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Memorial Day presents us with an opportunity to reflect on the sacrifice by those serving in our military, as well as their family members.  We don’t always do this–at times I have been as guilty as the next person, focusing on barbecues and family gatherings instead of what the day truly stands for.  In our time it has become easy to forget that our country is engaged in two wars and countless other conflicts where men and women put their lives on the line.  And while we mostly live our lives without experiencing any direct impact from those wars, the soldiers who serve and the families who support them bear the full brunt for us, and for that we should all be grateful.

I think Robert Frost’s poem, Not To Keep, captures this burden painfully well.  On the eve of Memorial Day weekend, with so many soldiers today serving multiple tours in Iraq and Afghanistan, many losing their lives and still others experiencing lasting psychological trauma, we should all keep in mind those on the front lines and their loved ones at home who share these remarkable people with us.

They sent him back to her. The letter came
Saying… And she could have him. And before
She could be sure there was no hidden ill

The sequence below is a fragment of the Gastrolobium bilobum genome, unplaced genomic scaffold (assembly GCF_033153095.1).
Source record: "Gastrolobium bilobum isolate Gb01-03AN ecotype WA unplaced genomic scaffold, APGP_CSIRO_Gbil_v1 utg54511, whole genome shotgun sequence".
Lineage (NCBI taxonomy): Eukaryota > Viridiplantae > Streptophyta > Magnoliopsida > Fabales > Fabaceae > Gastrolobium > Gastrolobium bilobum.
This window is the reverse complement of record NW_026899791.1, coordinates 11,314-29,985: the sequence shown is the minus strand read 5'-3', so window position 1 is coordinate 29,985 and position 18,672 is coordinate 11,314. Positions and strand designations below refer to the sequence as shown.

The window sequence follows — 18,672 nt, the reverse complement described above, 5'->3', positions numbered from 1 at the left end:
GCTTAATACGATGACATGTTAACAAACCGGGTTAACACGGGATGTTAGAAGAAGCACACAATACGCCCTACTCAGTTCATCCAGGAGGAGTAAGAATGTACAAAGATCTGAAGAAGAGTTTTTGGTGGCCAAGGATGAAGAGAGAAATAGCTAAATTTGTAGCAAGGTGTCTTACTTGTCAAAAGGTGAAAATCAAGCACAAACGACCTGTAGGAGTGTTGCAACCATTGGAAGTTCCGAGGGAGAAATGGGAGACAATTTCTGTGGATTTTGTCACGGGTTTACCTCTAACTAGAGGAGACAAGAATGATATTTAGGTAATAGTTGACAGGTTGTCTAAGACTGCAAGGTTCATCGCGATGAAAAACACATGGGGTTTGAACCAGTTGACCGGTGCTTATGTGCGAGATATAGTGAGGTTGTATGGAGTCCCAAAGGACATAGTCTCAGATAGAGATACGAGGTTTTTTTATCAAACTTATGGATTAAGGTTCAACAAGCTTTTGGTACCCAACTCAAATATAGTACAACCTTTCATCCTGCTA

Under the formal writing, he was in her sight,
Living. They gave him back to her alive-
How else? They are not known to send the dead-
And not disfigured visibly. His face?
His hands? She had to look, and ask,
“What was it, dear?” And she had given all
And still she had all-they had-they the lucky!
Wasn’t she glad now? Everything seemed won,
And all the rest for them permissible ease.
She had to ask, “What was it, dear?”

“Enough,
Yet not enough. A bullet through and through,
High in the breast. Nothing but what good care
And medicine and rest, and you a week,
Can cure me of to go again.” The same
Grim giving to do over for them both.
She dared no more than ask him with her eyes
How was it with him for a second trial.
And with his eyes he asked her not to ask.
They had given him back to her, but not to keep.

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